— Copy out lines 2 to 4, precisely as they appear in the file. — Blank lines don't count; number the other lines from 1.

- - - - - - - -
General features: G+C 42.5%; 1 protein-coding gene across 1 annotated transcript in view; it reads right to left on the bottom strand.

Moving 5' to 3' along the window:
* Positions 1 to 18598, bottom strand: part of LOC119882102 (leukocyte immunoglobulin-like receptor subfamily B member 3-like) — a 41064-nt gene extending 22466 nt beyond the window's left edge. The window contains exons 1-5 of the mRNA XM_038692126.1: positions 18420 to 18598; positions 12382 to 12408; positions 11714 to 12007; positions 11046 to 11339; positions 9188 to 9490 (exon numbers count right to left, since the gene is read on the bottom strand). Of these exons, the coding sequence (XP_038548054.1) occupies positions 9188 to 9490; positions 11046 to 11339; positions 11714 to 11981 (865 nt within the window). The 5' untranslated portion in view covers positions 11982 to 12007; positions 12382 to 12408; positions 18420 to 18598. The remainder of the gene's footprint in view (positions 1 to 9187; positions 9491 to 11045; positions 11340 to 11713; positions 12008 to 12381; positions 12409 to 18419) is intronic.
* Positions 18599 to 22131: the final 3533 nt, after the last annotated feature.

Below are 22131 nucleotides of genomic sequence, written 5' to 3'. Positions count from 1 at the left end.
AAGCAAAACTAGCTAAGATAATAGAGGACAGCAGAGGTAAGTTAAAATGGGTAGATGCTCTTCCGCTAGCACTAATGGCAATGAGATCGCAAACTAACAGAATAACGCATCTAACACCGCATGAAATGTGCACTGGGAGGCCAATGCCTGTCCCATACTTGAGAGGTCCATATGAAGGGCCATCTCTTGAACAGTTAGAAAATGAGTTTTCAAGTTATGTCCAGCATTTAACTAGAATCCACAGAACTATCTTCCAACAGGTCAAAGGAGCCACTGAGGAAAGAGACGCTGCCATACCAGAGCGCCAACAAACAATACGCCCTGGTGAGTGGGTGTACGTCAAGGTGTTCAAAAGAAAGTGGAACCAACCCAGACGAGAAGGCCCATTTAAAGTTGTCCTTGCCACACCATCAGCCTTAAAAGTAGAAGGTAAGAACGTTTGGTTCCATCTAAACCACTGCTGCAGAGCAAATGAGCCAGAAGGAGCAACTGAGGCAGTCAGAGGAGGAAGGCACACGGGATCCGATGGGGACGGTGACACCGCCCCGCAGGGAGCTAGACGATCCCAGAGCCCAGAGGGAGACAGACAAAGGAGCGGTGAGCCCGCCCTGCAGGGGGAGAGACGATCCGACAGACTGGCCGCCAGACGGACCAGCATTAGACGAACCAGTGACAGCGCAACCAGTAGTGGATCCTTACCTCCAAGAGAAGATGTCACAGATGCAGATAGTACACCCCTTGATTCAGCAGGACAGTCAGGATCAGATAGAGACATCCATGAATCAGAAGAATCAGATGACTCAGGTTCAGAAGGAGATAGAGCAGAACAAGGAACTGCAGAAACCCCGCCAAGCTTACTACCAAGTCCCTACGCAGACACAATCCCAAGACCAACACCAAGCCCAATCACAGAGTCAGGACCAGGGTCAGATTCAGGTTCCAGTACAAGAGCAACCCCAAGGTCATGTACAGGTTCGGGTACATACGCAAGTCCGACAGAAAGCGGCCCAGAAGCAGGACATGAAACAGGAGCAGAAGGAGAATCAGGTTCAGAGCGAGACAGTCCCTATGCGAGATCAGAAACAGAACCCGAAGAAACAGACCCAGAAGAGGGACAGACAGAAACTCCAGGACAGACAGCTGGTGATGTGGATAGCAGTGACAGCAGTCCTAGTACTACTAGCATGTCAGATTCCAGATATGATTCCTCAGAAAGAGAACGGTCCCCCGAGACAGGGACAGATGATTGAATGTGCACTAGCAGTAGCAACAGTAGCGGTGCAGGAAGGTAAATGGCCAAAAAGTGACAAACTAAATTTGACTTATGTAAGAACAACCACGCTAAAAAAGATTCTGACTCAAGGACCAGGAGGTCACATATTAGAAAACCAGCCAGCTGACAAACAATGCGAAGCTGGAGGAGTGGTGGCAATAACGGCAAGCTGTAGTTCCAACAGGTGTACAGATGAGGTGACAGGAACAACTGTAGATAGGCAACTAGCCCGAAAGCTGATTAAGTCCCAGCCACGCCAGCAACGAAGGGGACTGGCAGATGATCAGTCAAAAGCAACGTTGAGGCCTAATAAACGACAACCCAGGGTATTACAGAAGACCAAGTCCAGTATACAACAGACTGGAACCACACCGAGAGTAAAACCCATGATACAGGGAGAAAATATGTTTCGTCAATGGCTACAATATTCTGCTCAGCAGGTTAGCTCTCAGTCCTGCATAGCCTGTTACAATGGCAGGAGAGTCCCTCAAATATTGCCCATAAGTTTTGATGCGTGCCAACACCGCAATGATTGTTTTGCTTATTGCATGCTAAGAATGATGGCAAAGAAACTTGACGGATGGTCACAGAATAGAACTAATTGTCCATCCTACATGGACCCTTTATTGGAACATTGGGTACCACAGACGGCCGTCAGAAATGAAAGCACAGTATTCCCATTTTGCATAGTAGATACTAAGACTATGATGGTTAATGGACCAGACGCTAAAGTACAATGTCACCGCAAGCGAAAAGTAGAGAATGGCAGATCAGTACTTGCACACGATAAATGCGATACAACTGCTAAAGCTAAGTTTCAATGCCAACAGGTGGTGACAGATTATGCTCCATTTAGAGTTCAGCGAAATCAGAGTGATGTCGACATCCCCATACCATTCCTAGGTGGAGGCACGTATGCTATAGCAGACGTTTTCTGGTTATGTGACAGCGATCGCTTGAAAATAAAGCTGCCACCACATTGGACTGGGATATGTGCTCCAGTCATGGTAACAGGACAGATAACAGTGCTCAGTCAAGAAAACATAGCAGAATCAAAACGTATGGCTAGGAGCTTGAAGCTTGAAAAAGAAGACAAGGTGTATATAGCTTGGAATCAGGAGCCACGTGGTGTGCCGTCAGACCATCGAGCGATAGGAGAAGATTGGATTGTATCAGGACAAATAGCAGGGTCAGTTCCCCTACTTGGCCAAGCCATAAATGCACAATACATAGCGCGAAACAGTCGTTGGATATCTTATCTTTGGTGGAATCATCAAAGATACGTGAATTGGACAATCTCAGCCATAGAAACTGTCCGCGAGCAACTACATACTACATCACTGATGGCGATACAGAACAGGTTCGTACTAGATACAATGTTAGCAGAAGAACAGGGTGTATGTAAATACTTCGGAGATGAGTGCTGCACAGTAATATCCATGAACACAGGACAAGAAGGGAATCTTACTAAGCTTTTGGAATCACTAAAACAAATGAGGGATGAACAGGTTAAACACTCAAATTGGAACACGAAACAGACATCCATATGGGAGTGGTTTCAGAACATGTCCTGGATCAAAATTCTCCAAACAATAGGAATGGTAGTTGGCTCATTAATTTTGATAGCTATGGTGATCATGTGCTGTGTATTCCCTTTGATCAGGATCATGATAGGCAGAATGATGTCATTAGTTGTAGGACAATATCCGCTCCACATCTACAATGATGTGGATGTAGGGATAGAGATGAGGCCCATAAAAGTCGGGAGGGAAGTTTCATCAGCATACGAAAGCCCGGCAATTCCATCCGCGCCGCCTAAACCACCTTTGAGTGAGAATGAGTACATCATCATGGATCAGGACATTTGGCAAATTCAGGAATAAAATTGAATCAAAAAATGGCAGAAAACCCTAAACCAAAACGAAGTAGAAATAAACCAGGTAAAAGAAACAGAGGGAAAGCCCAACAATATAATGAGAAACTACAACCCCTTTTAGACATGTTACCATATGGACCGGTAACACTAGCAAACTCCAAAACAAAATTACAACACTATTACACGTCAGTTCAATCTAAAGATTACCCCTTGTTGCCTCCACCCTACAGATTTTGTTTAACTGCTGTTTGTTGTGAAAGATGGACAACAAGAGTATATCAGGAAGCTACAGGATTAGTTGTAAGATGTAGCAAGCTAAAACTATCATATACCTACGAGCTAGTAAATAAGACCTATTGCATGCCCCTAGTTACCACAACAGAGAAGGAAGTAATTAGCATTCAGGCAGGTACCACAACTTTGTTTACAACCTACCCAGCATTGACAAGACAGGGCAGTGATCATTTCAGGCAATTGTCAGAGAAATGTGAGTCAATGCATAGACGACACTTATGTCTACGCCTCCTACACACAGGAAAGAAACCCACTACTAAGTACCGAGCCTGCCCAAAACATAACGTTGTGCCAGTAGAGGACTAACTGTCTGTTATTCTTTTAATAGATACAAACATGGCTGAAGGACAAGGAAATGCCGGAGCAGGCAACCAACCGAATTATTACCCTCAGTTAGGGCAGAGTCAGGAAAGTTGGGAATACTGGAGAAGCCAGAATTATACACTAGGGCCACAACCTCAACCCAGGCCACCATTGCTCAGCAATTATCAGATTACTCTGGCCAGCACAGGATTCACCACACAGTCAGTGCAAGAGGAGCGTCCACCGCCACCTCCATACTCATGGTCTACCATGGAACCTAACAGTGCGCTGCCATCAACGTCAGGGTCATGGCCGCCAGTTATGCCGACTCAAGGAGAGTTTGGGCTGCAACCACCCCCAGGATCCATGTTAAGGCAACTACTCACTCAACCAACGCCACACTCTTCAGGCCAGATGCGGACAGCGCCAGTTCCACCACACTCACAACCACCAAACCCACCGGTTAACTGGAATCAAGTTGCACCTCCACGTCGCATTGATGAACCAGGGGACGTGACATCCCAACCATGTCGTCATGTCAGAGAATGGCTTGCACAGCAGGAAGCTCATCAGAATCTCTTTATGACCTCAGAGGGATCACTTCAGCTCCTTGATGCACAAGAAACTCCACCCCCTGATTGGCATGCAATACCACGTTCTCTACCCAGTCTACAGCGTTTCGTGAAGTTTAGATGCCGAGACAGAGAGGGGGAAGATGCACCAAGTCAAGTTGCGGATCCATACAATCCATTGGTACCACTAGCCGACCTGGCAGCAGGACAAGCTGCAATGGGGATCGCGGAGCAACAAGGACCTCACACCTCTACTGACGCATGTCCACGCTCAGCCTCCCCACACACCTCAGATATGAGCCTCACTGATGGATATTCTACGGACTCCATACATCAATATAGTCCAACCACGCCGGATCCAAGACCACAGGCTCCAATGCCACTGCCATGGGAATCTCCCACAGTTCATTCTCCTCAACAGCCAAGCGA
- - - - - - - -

Moving 5' to 3' along the window:
* Positions 1 to 18598, bottom strand: part of LOC119882102 (leukocyte immunoglobulin-like receptor subfamily B member 3-like) — a 41064-nt gene extending 22466 nt beyond the window's left edge. The window contains exons 1-5 of the mRNA XM_038692126.1: positions 18420 to 18598; positions 12382 to 12408; positions 11714 to 12007; positions 11046 to 11339; positions 9188 to 9490 (exon numbers count right to left, since the gene is read on the bottom strand). Of these exons, the coding sequence (XP_038548054.1) occupies positions 9188 to 9490; positions 11046 to 11339; positions 11714 to 11981 (865 nt within the window). The 5' untranslated portion in view covers positions 11982 to 12007; positions 12382 to 12408; positions 18420 to 18598. The remainder of the gene's footprint in view (positions 1 to 9187; positions 9491 to 11045; positions 11340 to 11713; positions 12008 to 12381; positions 12409 to 18419) is intronic.
* Positions 18599 to 22131: the final 3533 nt, after the last annotated feature.